Navigating MiFID II

Strategic decisions for investment managers

MiFID II will have significant and wide-ranging implications for the operations, conduct and governance of a wide range of financial services firms in Europe. In particular, it raises many important strategic questions for the investment management industry.


The paper seeks to answer the following questions, drawing on discussions with 15 firms and two independent external experts.

  • What are the key challenges and implications of MiFID II? 
  • How can investment managers gain a competitive advantage? 
  • How much progress have investment managers made in implementation?

Key messages

  • Products: The paper suggests that some firms will launch more “non-complex” products relative to “complex”, mainly as a result of the re-definition of complex products under MiFD II and the stricter sales rules that apply to them. 
  • Distribution: In a bid to shift the “balance of power” away from distributors and towards investment managers, investment managers are likely to want multiple distribution channels which serve specific client segments, which in turn may drive an increase in direct to client (D2C) offerings and investment in digital services.
  • Markets: The way investment managers interact with the market will change. We expect that the number of Systematic Internalisers (SIs) will increase and that there will be a reduction in OTC trading. While there is now a clearer picture of how the transparency regime will be calibrated, it may be some time before the impact of the rules on fixed income liquidity become clear.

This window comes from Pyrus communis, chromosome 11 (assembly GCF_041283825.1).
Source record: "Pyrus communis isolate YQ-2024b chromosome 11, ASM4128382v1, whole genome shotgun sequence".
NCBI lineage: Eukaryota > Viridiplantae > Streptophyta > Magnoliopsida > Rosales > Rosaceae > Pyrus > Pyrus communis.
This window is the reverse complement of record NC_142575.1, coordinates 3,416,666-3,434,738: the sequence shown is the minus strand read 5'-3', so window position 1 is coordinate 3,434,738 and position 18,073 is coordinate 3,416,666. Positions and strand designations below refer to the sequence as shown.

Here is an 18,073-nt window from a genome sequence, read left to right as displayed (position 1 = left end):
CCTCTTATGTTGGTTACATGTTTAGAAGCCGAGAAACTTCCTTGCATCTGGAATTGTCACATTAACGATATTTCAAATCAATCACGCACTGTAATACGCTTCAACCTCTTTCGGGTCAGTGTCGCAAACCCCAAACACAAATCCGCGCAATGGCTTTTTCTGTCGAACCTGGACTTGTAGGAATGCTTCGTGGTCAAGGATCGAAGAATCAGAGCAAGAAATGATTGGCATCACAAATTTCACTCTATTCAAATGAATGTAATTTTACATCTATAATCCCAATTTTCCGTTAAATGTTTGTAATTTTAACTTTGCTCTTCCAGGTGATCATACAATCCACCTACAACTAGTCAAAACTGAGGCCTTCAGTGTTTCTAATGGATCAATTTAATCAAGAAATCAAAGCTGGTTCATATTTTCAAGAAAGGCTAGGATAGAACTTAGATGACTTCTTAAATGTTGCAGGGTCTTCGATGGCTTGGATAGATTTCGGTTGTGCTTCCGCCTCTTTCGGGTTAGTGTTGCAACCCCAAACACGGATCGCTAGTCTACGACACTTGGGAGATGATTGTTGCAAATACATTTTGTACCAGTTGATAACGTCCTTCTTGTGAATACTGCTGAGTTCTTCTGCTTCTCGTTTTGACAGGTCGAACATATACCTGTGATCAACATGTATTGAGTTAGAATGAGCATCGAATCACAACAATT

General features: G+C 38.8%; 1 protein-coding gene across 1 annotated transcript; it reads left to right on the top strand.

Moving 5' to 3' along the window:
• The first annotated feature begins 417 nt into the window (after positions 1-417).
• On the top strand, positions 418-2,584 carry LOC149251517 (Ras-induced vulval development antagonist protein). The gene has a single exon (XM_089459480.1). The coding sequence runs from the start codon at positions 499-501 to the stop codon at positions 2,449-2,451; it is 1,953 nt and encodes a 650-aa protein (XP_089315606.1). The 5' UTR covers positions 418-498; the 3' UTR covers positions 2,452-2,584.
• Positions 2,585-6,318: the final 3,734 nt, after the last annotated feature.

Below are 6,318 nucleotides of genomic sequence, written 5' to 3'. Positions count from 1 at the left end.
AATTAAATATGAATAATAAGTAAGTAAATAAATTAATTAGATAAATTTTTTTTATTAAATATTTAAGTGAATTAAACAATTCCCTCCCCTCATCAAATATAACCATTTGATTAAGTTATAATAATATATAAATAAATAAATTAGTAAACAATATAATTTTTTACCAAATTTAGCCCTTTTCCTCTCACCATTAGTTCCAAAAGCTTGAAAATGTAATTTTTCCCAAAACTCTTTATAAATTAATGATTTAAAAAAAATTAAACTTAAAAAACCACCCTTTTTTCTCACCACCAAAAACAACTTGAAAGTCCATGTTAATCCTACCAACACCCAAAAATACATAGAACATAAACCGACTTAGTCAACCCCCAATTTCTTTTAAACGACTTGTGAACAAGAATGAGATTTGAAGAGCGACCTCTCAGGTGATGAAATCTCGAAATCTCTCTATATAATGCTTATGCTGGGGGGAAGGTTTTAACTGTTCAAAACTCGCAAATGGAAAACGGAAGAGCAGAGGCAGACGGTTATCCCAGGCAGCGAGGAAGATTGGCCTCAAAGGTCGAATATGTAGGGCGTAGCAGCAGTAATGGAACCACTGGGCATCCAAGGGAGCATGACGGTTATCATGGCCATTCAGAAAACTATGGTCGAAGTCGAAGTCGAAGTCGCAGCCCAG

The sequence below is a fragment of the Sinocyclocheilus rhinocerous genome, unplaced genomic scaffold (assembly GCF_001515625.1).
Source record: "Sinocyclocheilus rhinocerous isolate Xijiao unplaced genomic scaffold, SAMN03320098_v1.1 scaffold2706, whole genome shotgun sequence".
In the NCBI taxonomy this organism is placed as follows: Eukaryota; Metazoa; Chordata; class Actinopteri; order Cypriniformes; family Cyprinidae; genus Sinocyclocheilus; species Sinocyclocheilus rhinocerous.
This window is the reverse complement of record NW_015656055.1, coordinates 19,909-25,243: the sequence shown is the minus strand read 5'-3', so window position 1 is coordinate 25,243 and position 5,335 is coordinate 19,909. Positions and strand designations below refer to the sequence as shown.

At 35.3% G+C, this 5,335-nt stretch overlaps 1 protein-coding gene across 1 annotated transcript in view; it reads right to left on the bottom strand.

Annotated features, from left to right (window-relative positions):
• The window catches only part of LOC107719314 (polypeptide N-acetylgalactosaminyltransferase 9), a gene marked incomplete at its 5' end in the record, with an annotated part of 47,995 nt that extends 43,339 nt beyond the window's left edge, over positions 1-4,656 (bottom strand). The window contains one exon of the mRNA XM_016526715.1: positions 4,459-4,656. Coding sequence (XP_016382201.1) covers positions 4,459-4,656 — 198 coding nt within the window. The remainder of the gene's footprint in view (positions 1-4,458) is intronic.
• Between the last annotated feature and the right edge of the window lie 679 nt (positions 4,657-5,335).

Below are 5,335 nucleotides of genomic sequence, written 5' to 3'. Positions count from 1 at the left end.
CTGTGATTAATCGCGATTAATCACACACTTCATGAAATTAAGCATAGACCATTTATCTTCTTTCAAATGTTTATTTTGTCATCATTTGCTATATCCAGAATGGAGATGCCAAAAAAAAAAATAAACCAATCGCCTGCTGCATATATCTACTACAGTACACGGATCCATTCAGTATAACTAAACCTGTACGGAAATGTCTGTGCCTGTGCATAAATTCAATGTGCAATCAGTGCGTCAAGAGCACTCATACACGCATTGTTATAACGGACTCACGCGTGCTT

• Investment research: The MiFID II rules on investment research, if implemented in their current form, will make the price of research more transparent. This is likely to lead to investment managers increasing their scrutiny of the quality of research and decreasing their research budgets, resulting in more specialised offerings by research providers.
  • Transaction reporting: In implementing MiFID II, the investment managers interviewed indicated that they will no longer choose to delegate their reporting to brokers, with most choosing to report in-house. However, as this may not be a cost-effective option for some, there is likely to be demand for a third party reporting solution, but whether an effective solution will emerge is still to be seen.
  • Costs and pricing: MiFID II will increase costs and reduce margins, as the increased costs are unlikely to be passed on to investors due to competition between firms and the increased disclosure requirements under MiFID II making charges more transparent for investors. 
  • Operating model: Many respondents believe MiFID II could make the EU less attractive as a location for investment management activities, particularly with regard to the market structure, transparency and investment research rules.

The paper identifies three main sources of potential competitive advantage under MiFID II:

  • Firms should consider where MiFID II disproportionately affects them compared to peers. For example, larger investment managers will be better able to absorb the increased costs of MiFID II. Possible options are market consolidation, or changing product offerings and / or investment strategy.
  • MiFID II will give rise to a significant amount of new data. Market-leading firms will seek to use the increased data to their competitive advantage and ensure their data infrastructure is flexible and efficient.
  • MiFID II will drive changes in the distribution landscape. Investment managers should be continually looking to innovate, recognising that online, mobile and social media are becoming primary channels for consumers.
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